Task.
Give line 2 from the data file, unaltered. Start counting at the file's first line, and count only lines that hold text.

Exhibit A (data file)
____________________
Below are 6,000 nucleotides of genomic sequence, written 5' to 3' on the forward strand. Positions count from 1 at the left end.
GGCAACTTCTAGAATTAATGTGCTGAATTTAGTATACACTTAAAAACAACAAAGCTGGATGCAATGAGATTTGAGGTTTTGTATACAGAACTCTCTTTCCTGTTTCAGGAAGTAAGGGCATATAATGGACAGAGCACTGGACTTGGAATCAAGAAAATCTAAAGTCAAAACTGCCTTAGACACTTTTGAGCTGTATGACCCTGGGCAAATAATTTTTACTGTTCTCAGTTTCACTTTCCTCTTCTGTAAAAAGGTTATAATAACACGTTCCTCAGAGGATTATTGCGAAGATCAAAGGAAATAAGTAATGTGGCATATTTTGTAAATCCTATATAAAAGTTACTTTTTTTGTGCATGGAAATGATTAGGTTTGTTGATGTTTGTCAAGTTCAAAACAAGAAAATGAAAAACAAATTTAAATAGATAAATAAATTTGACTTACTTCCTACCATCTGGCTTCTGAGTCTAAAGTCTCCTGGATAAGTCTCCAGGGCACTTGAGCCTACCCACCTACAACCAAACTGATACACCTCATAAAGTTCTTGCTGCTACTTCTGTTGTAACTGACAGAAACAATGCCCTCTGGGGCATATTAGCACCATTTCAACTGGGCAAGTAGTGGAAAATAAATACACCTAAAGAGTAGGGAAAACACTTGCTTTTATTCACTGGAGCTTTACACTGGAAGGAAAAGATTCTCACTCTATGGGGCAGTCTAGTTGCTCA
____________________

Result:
GGCAACTTCTAGAATTAATGTGCTGAATTTAGTATACACTTAAAAACAACAAAGCTGGATGCAATGAGATTTGAGGTTTTGTATACAGAACTCTCTTTCCTGTTTCAGGAAGTAAGGGCATATAATGGACAGAGCACTGGACTTGGAATCAAGAAAATCTAAAGTCAAAACTGCCTTAGACACTTTTGAGCTGTATGACCCTGGGCAAATAATTTTTACTGTTCTCAGTTTCACTTTCCTCTTCTGTAAAAAGGTTATAATAACACGTTCCTCAGAGGATTATTGCGAAGATCAAAGGAAATAAGTAATGTGGCATATTTTGTAAATCCTATATAAAAGTTACTTTTTTTGTGCATGGAAATGATTAGGTTTGTTGATGTTTGTCAAGTTCAAAACAAGAAAATGAAAAACAAATTTAAATAGATAAATAAATTTGACTTACTTCCTACCATCTGGCTTCTGAGTCTAAAGTCTCCTGGATAAGTCTCCAGGGCACTTGAGCCTACCCACCTACAACCAAACTGATACACCTCATAAAGTTCTTGCTGCTACTTCTGTTGTAACTGACAGAAACAATGCCCTCTGGGGCATATTAGCACCATTTCAACTGGGCAAGTAGTGGAAAATAAATACACCTAAAGAGTAGGGAAAACACTTGCTTTTATTCACTGGAGCTTTACACTGGAAGGAAAAGATTCTCACTCTATGGGGCAGTCTAGTTGCTCA